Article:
HomeFrançaisEspañolinnovation in action from IBMLearn MoreMen's SinglesWomen's SinglesMen's DoublesWomen's DoublesMixed DoublesBoys' SinglesGirls' SinglesBoys' DoublesGirls' Doubles
Official Site of Roland Garros May 25 - June 8
Roland Garros 2008 Paris
HomeNews & Photos
Search
Paris Time

Start section navigation

Skip section navigation
Slamtracker
Latest Scores
Interactive Draws
Schedule of Play
Radio Roland Garros - Listen
Articles

Ivanovic, Sharapova scratch through

Friday, May 30, 2008
By Matthew Cronin

No2 seed and 2007 finalist Ana Ivanovic is not playing perfectly yet, but she rediscovered her form and ferocious forehand to knock out Dane Caroline Wozniacki 6-4 6-1 in the third round on Friday. Top seed Maria Sharapova also struggled to find her game but successfully completed her rain-delayed match in a 6-2, 3-6, 6-2 victory over American Bethanie Mattek.

Ivanovic struggled to hold serve in an erratic first set, but in the second set, found her rhythm and began to take over off the ground, punching holes on Wozniacki's wall with deep, well struck balls.

“I did play well, but I thought the match I played against [Lucie] Safarova was even better, and I served also better in that match,” she said. “Today I didn't go for as many first serves as I probably should have. But, I just tried to find my rhythm back again and to be aggressive and don't force it too much, don't flatten out a lot, and try to move her with heavy balls. That's something I did well in the second set and I was really, really happy about it.”

The Serb, who will meet unseeded Petra Cetkovska of the Czech Republic in the fourth round, had a rough spring post her run to the Australian Open final and Indian Wells title, but she is now picking up steam. While she is primarily an offensive player, Ivanovic, has improved her conditioning and footwork and is a better defensive player. She knows that if she is to complete a maiden voyage to her Grand Slam title, that all the elements of her game are going to have to be working.

“I want to keep up the good work and work hard for every point,” she said. “I think on a clay court it's very important. Especially if the conditions are tough and the courts are heavy, you have to really work hard. There are not many winners, and you have to accept that, and that's what I'm working on.”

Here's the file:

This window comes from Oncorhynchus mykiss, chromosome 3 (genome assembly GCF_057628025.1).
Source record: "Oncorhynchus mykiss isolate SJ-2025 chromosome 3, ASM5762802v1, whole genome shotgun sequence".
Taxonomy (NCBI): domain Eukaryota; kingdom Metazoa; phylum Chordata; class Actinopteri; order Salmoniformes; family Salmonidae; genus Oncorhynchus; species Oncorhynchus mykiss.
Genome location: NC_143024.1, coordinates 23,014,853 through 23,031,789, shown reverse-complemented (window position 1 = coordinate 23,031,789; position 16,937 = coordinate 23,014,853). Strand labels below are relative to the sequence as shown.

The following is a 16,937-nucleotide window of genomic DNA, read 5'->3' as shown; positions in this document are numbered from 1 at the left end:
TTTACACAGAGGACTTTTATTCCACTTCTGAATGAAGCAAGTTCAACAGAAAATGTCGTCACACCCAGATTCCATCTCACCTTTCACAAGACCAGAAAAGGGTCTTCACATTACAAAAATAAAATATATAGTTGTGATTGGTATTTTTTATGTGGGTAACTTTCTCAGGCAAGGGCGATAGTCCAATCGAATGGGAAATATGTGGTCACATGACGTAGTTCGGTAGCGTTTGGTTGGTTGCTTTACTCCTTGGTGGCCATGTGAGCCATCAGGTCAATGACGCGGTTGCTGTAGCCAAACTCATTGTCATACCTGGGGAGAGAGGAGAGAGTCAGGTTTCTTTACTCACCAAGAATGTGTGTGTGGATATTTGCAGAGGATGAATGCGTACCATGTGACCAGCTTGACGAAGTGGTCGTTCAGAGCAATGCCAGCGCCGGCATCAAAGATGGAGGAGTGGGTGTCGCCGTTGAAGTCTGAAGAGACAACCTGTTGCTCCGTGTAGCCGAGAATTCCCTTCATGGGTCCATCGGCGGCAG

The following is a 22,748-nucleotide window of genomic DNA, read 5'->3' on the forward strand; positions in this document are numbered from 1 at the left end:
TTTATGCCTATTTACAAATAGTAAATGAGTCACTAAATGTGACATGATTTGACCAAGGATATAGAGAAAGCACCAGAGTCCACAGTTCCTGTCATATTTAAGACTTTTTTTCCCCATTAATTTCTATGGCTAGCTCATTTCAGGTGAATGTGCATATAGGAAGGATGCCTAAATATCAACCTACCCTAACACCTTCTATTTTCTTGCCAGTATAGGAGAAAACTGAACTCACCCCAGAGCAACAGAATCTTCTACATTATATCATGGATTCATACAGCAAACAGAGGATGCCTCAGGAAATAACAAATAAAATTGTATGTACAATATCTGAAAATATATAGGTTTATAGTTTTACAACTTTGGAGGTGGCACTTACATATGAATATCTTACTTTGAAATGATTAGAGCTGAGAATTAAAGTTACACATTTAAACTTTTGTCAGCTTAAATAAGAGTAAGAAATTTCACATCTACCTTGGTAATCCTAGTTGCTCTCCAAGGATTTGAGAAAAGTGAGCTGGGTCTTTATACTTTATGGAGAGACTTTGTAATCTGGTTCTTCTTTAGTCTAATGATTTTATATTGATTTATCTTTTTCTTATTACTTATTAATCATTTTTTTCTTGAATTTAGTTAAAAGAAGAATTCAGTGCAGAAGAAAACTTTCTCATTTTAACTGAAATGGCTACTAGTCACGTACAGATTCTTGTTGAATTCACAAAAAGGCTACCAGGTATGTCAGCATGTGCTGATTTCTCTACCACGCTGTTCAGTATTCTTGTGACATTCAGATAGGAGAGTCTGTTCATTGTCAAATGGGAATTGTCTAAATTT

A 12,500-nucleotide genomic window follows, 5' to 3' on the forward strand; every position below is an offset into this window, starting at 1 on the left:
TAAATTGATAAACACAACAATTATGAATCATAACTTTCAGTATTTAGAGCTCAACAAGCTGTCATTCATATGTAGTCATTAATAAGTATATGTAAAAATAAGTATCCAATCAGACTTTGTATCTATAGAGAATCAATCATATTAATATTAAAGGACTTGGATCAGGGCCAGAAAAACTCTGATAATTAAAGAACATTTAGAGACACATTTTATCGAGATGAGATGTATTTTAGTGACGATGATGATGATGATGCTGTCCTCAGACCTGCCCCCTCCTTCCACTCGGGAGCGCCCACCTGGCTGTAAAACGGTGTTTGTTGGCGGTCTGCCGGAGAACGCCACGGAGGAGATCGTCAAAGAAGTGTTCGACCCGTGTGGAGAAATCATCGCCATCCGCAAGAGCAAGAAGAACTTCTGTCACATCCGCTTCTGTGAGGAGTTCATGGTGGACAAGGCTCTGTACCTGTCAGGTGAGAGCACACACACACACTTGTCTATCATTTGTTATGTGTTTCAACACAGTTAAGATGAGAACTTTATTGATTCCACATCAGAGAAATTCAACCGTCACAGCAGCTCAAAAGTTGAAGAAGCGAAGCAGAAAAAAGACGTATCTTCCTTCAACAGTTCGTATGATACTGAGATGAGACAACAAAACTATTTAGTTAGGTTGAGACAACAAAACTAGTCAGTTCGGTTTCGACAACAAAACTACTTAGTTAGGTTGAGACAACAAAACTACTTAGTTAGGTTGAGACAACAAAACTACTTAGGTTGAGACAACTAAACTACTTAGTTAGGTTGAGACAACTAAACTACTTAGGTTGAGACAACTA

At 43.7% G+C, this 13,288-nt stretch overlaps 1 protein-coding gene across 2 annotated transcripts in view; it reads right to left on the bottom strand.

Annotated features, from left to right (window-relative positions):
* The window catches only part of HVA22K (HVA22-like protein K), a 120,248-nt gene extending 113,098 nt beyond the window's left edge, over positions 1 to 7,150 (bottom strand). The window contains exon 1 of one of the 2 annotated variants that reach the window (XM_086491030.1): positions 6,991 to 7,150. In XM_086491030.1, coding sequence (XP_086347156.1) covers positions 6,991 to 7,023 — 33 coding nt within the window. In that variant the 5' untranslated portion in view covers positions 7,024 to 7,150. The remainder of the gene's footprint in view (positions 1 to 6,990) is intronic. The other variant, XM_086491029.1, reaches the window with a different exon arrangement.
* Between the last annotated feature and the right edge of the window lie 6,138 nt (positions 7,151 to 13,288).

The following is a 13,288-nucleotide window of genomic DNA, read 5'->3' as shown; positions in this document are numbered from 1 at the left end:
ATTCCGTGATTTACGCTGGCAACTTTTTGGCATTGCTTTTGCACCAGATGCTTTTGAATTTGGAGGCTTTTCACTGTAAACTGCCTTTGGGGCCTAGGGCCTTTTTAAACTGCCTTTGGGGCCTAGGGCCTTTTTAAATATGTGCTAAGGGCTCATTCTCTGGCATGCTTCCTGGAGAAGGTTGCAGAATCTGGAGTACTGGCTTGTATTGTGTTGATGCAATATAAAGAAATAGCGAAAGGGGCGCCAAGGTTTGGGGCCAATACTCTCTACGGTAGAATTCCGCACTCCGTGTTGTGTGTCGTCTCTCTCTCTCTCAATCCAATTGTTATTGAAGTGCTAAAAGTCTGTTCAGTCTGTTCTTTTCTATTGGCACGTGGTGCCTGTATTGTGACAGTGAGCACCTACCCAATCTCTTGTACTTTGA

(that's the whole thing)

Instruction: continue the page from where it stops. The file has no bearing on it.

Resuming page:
Sharapova struggled for the second consecutive match, but not as much as he did in her opener against Evgeniya Rodina, when she was nearly knocked out of the tournament in an 8-6 in the third set win. On Friday against Mattek, she has barely woken up before she had lost the second set, but in the third set, she was able to get her feet set and employ her power game. While she did not serve well once again, her laser-like ground-strokes and returns were quite effective.

Sharapova is walking a fine line between trying to impose her normal, first-strike game and adjusting to the heavier conations of clay, where she forced to work the points more. But her mentality is clearly evolving.

“To be honest, I just want to go out and play my game,” said Sharapova, who will face Italy's Karin Knapp in the third round. “It's as simple as that. And sometimes you get caught up in thinking that you want to do something more, something extra, and something special that sometimes is out of your hands. Especially on a surface that's more challenging to you, that where you're going to have to hit more balls and you're going to have to move a few extra steps to the ball. You have to be more patient. I'm definitely getting better at that, and I'm getting smarter out there. But sometimes you want to go back to the roots? You just want to drive the ball, and that's just not enough at times. I'm not a clay court specialist that's going to stand 10 feet behind the baseline and retrieve balls back. I'm going to stick to my guns and do what I do best. But I'm also going to play patiently if I want to win matches, especially against, physically challenging players that do, hit 10 balls back.”

“But I also have to realize, their game is a lot more physical than I am. If I feel tired then they're feeling 20 times more tired, because they're the one doing all the running.”

The 21-year-old Sharapova won her first clay court title in April at Amelia Island, reached the quarters of Charleston, where she fell to Serena Williams, and the semifinals of Rome, which she pulled out of a calf injury. Even though at six feet two inches she is not the greatest mover on tour, she has been willing to commit to the grind, as she is one of the tour's greatest fighters.

Last year at Roland Garros, she squeaked out a 10-8 in the third set victory over Patty Schnyder before falling exhausted to Ivanovic in the semifinals. While the three-time Grand Slam champion realizes that clay will never be her best surface, she is prepared to roll around in the dirt for as long as it takes during the fortnight.

“That's clay for you,” she said. “Sometimes you're not always going to hold serve. You're going to break more than you usually break, because, look, last year I was serving 85 miles per hour and I got to the semifinals. It was like a miracle. I'm not going to get away with that. It's a combination of things. Like I want to do the right things, but also I have to be patient. Sometimes it's definitely not going to be as easy as, maybe on grass or hardcourts. But that's the beauty of it.”




User Comments


1000 characters remain

All submitted comments will be reviewed prior to posting on RolandGarros.com.


Did you know?

FFTTechnology at Roland Garros | Privacy | Site Map | Search | RSS
© Copyright 2008 IBM Corp., Fédération Française de Tennis 1996, 2008. All Rights Reserved.